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19th World Congress on Heart Disease



Christoph H. Saely, M.D., VIVIT Institute, Academic Teaching Hospital, Feldkirch, Austria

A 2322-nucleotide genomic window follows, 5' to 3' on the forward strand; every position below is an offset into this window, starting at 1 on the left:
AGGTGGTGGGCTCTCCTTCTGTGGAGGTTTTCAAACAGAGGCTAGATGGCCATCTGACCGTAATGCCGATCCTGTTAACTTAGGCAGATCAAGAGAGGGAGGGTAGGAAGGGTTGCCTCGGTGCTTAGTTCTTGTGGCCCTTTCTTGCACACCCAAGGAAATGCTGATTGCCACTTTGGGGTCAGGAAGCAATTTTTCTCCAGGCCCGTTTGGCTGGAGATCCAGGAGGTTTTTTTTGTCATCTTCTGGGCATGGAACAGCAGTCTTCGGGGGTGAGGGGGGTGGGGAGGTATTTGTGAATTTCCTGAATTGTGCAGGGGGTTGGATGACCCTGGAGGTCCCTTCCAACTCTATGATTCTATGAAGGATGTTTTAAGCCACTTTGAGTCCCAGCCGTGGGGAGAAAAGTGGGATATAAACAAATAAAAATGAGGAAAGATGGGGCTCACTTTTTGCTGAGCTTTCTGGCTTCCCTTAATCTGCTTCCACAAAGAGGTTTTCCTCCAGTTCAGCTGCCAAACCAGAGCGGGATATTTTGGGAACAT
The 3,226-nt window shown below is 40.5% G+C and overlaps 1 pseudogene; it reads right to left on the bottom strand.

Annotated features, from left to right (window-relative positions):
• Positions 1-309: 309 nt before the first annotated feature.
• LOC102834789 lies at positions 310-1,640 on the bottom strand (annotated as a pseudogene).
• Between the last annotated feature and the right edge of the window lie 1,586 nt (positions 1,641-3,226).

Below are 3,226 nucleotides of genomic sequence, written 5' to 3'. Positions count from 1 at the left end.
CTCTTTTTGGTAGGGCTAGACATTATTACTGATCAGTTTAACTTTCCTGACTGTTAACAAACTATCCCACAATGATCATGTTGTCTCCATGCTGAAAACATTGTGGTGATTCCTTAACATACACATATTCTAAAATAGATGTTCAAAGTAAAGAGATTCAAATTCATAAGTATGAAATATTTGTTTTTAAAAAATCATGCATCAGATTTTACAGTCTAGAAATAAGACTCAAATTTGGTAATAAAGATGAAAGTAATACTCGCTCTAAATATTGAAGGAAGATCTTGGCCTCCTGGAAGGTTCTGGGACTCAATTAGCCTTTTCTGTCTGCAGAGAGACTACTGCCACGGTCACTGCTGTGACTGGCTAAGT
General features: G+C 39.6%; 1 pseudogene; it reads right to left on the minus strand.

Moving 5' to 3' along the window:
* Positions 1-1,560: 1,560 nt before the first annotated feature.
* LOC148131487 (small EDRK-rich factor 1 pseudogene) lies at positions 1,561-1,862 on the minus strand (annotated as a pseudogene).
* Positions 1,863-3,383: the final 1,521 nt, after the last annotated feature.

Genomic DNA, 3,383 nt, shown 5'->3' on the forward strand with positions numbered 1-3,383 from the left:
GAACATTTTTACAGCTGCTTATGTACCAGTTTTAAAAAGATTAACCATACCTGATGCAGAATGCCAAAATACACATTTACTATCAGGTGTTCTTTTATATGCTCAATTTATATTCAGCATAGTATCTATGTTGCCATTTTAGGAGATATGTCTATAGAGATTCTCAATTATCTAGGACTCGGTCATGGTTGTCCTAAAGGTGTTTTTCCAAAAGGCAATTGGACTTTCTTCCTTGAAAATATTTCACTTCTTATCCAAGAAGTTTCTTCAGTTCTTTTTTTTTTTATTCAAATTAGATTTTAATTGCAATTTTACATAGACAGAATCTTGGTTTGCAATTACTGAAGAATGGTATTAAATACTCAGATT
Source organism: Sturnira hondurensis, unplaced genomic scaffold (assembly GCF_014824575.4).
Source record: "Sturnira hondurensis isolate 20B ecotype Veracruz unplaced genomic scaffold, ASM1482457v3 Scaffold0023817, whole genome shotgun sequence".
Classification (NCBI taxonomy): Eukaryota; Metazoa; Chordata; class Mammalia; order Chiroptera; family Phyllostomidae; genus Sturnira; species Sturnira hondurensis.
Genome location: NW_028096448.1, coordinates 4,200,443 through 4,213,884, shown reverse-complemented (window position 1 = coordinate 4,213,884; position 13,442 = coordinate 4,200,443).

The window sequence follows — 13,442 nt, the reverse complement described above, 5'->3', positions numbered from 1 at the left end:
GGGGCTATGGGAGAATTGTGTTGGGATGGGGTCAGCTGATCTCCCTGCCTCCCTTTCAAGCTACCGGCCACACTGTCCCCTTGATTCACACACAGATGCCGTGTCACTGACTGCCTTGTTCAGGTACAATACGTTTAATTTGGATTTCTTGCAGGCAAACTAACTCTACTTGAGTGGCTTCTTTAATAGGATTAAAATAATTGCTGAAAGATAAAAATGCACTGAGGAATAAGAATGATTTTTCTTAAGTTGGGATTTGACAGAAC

Diabetes mellitus is a paramount risk factor both for coronary artery disease (CAD) and heart failure, and the prevalence of diabetes among patients with CAD or heart failure is high. While better glucose control epidemiologically is associated with a lower incidence of cardiovascular events, lowering blood glucose failed to lower the incidence of macrovascular diabetes complications, i.e. of atherosclerotic cardiovascular disease in multiple trials, in particular among patients with established CAD. Aggressive glucose lowering even was associated with increased mortality in one landmark trial. Pathophysiologically, hypoglycemia poses patients with CAD or heart failure at an increased risk of cardiac arrhythmia. With regard to specific anti-diabetic agents, data from randomized trials point towards a favorable impact of pioglitazone and metformin on cardiovascular event risk. Because of signals that rosiglitazone confers an increase in cardiovascular event risk, the FDA required that new anti-diabetic drugs are tested for cardiovascular safety in adequately powered trials; for example the cardiovascular safety of the DPP-4 inhibitors alogliptin and saxagliptin has recently been demonstrated. Pioglitazone increases fluid retention and therefore is contraindicated in patients with heart failure. Even though metformin is formally contraindicated in patients with heart failure, the prognosis of heart failure patients on metformin in registries is better than of those on other anti-diabetic drugs. Importantly, the prevention of microvascular diabetes complications is important also in CAD or heat failure patients. Like for other patients, the American Diabetes Association therefore recommends an HbA1c goal of <7.0% in these patients.  



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